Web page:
It is too high.

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It’s the Tax Laws, Stupid!

Yesterday Google admitted that in ten years they had paid £10m in taxes in the UK and collected £12bn. Then they said they had obeyed all the UK tax regulations. The chilling truth is that they probably did. I wonder how many people like myself are shouting at their radios “It’s the tax laws, stupid!” It is not greedy evil capitalists. They have been encouraged by the ethos of modern crony capitalism to do exactly what they have done. By the standards of the market they have not ‘been evil.’

So why are successive governments taking so agonisingly long to change, if indeed there is even a serious intention to do so. I suspect that Europe is the lesser obstacle. Indeed the anti-Europe lobby, growing stronger every day and with good reason, could seize on exactly this fiscal necessity to lever us out of Europe.

The greater reason, one of which we are fearful in so many economic spheres, is the spectre of international competitiveness. The argument goes that if we step too hard on the multinantional’s toes they will simply lose interest, up stakes and quit the market, leaving all those suppliers high and dry.

OK, maybe that wouldn’t cost so much in taxes. But the jobs. And the insult. Cue collective shudder.

So here is a lesson from little New Zealand. In the reform of the health system the labour government of Helen Clark instituted Pharmac, a body whose sole function was to manage the supply of medicines. In order to get the best deal for the New Zealand consumer they started to play hardball with the pharmaceutical companies. Unfortunately they had to show their cojones to be taken seriously, which they did in a couple of instances by refusing to pay the demanded price and refused to fund the cost of the drugs in contention, forcing some patients to settle for a less effective alternative. In effect, they used patients as hostages whom they were clearly prepared to shoot. Ouch!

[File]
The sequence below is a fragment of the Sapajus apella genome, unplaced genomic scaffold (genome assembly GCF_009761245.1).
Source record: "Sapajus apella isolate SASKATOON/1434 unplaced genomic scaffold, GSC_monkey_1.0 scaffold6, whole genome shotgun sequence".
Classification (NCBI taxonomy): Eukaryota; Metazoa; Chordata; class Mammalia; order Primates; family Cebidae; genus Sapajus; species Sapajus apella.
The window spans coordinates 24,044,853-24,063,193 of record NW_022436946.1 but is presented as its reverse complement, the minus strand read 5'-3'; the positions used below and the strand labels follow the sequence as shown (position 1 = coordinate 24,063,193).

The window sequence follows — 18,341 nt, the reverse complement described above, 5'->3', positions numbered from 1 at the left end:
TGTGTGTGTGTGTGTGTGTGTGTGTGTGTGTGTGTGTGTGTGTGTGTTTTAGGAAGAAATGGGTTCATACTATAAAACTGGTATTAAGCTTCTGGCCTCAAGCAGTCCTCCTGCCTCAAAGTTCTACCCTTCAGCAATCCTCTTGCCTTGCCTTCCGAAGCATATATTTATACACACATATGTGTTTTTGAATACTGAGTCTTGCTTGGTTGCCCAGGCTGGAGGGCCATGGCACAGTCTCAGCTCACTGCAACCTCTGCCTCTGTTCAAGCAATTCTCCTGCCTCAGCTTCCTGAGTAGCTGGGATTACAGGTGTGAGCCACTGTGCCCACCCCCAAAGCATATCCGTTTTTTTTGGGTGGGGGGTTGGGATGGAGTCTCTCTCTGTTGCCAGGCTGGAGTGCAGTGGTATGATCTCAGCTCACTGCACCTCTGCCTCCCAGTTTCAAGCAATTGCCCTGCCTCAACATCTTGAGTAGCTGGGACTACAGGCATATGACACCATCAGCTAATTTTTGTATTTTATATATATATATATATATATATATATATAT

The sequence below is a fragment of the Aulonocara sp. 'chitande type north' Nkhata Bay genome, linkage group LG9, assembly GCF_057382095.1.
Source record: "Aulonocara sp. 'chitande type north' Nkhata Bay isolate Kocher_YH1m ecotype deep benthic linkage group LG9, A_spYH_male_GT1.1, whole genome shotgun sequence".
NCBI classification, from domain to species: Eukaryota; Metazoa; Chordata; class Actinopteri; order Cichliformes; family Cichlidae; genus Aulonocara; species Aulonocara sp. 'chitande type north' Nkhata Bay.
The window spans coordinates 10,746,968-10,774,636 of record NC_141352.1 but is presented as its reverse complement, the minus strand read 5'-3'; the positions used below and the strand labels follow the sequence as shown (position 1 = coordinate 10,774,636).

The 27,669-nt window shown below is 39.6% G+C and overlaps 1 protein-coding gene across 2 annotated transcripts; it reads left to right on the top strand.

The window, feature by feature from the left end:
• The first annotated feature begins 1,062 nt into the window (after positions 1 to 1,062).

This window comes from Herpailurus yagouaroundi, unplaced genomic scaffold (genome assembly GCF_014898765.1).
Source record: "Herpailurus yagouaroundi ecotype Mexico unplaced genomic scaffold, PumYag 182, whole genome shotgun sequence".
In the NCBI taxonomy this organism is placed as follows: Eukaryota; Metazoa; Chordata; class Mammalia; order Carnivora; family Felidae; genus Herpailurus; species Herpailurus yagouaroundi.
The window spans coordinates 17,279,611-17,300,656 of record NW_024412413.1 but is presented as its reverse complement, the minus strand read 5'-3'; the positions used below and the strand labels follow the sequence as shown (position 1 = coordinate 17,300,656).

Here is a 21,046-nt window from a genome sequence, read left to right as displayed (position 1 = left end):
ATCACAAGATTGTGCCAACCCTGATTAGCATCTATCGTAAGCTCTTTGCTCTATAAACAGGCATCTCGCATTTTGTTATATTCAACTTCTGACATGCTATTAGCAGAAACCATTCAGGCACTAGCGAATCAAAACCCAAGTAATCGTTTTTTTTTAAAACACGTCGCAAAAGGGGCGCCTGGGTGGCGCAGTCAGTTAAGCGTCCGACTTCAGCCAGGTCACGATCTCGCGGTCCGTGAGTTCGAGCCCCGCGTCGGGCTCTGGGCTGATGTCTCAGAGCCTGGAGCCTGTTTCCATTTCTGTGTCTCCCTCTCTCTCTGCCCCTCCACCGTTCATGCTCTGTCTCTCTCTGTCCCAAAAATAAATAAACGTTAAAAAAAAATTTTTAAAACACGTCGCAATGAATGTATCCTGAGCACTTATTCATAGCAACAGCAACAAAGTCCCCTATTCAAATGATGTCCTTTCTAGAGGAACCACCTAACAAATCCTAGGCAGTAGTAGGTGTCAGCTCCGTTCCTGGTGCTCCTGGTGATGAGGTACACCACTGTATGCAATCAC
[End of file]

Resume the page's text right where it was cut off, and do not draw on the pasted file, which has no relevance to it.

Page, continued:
It worked. The drug companies sat down, furious, squirming, at the table and started to talk. Impressive deals started to flow, to the benefit of sick kiwis. Over the next couple of years one company after another declared in the media that this had gone too far, they couldn’t recover their costs, they would pull out of the country. No big deal, surely – four million customers? Ha! The loss of the NZ account would scarcely register on their global spreadsheet.

To date, how many companies have actually quit the market? One, their product easily replaced by generics (another reason they hate leaving any market). Lesson – never, ever, underestimate the greed of the multinational corporation. Who would have dreamed a tiny handful of customers on the edge of the world could produce so much muscle? I promise you, no corporation will forgo a single penny they can get their lunch-hooks on.

Look at the fines Microsoft paid in Europe. Even when European Court fined Microsoft €561m for ‘accidentally’ leaving the browser choice pop-up out of 15m copies of Windows 7, finely calculated to equal their total share of income from those sales, Microsoft did not consider for a second quitting the European market.

Because it is also not just about the money, but global strategy. The world-dominant brands cannot afford to leave any significant market open to give a competitor the space to grow and become strong. The UK may be smaller, but in the English-speaking world – the rich part – the UK is still hugely influential.

Conclusion: no matter what they threaten, no significant multi-national will quit the UK over tax rates. The implicit threat to quit the UK if the taxes become too fair is a paper tiger. Do it, Jimmy. Do it George.